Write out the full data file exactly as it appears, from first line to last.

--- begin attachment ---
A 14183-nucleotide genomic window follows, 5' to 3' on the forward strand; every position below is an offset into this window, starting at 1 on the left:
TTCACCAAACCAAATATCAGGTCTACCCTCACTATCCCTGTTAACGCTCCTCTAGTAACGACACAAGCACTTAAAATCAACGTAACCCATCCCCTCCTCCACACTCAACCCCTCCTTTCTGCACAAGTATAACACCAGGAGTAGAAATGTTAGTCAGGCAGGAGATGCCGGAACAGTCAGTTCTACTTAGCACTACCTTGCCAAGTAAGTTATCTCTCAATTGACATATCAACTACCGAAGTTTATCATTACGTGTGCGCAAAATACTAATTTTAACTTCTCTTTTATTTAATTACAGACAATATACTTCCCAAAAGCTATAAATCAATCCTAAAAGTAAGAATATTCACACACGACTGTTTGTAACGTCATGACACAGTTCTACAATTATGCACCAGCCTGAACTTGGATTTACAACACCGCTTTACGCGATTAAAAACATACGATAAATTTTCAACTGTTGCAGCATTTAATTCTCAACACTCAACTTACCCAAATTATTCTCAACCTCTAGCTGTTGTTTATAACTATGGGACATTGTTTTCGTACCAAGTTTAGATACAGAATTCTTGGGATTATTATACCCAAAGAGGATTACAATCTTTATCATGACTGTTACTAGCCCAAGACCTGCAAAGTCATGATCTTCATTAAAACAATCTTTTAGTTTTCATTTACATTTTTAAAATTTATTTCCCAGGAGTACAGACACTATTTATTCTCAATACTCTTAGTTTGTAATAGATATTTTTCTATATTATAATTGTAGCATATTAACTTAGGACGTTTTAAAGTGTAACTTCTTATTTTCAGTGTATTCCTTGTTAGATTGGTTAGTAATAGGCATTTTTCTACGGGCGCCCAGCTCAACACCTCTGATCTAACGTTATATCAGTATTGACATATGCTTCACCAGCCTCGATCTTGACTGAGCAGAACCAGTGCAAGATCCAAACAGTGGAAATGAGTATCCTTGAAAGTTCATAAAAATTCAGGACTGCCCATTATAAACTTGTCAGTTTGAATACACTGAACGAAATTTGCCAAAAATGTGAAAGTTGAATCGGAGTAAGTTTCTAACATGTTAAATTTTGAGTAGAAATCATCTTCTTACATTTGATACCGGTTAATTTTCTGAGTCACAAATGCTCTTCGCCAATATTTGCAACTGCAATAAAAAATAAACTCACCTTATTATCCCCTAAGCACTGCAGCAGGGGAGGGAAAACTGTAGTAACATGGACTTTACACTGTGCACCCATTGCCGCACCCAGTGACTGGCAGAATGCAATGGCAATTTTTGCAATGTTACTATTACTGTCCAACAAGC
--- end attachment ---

A 14183-nucleotide genomic window follows, 5' to 3' on the forward strand; every position below is an offset into this window, starting at 1 on the left:
TTCACCAAACCAAATATCAGGTCTACCCTCACTATCCCTGTTAACGCTCCTCTAGTAACGACACAAGCACTTAAAATCAACGTAACCCATCCCCTCCTCCACACTCAACCCCTCCTTTCTGCACAAGTATAACACCAGGAGTAGAAATGTTAGTCAGGCAGGAGATGCCGGAACAGTCAGTTCTACTTAGCACTACCTTGCCAAGTAAGTTATCTCTCAATTGACATATCAACTACCGAAGTTTATCATTACGTGTGCGCAAAATACTAATTTTAACTTCTCTTTTATTTAATTACAGACAATATACTTCCCAAAAGCTATAAATCAATCCTAAAAGTAAGAATATTCACACACGACTGTTTGTAACGTCATGACACAGTTCTACAATTATGCACCAGCCTGAACTTGGATTTACAACACCGCTTTACGCGATTAAAAACATACGATAAATTTTCAACTGTTGCAGCATTTAATTCTCAACACTCAACTTACCCAAATTATTCTCAACCTCTAGCTGTTGTTTATAACTATGGGACATTGTTTTCGTACCAAGTTTAGATACAGAATTCTTGGGATTATTATACCCAAAGAGGATTACAATCTTTATCATGACTGTTACTAGCCCAAGACCTGCAAAGTCATGATCTTCATTAAAACAATCTTTTAGTTTTCATTTACATTTTTAAAATTTATTTCCCAGGAGTACAGACACTATTTATTCTCAATACTCTTAGTTTGTAATAGATATTTTTCTATATTATAATTGTAGCATATTAACTTAGGACGTTTTAAAGTGTAACTTCTTATTTTCAGTGTATTCCTTGTTAGATTGGTTAGTAATAGGCATTTTTCTACGGGCGCCCAGCTCAACACCTCTGATCTAACGTTATATCAGTATTGACATATGCTTCACCAGCCTCGATCTTGACTGAGCAGAACCAGTGCAAGATCCAAACAGTGGAAATGAGTATCCTTGAAAGTTCATAAAAATTCAGGACTGCCCATTATAAACTTGTCAGTTTGAATACACTGAACGAAATTTGCCAAAAATGTGAAAGTTGAATCGGAGTAAGTTTCTAACATGTTAAATTTTGAGTAGAAATCATCTTCTTACATTTGATACCGGTTAATTTTCTGAGTCACAAATGCTCTTCGCCAATATTTGCAACTGCAATAAAAAATAAACTCACCTTATTATCCCCTAAGCACTGCAGCAGGGGAGGGAAAACTGTAGTAACATGGACTTTACACTGTGCACCCATTGCCGCACCCAGTGACTGGCAGAATGCAATGGCAATTTTTGCAATGTTACTATTACTGTCCAACAAGC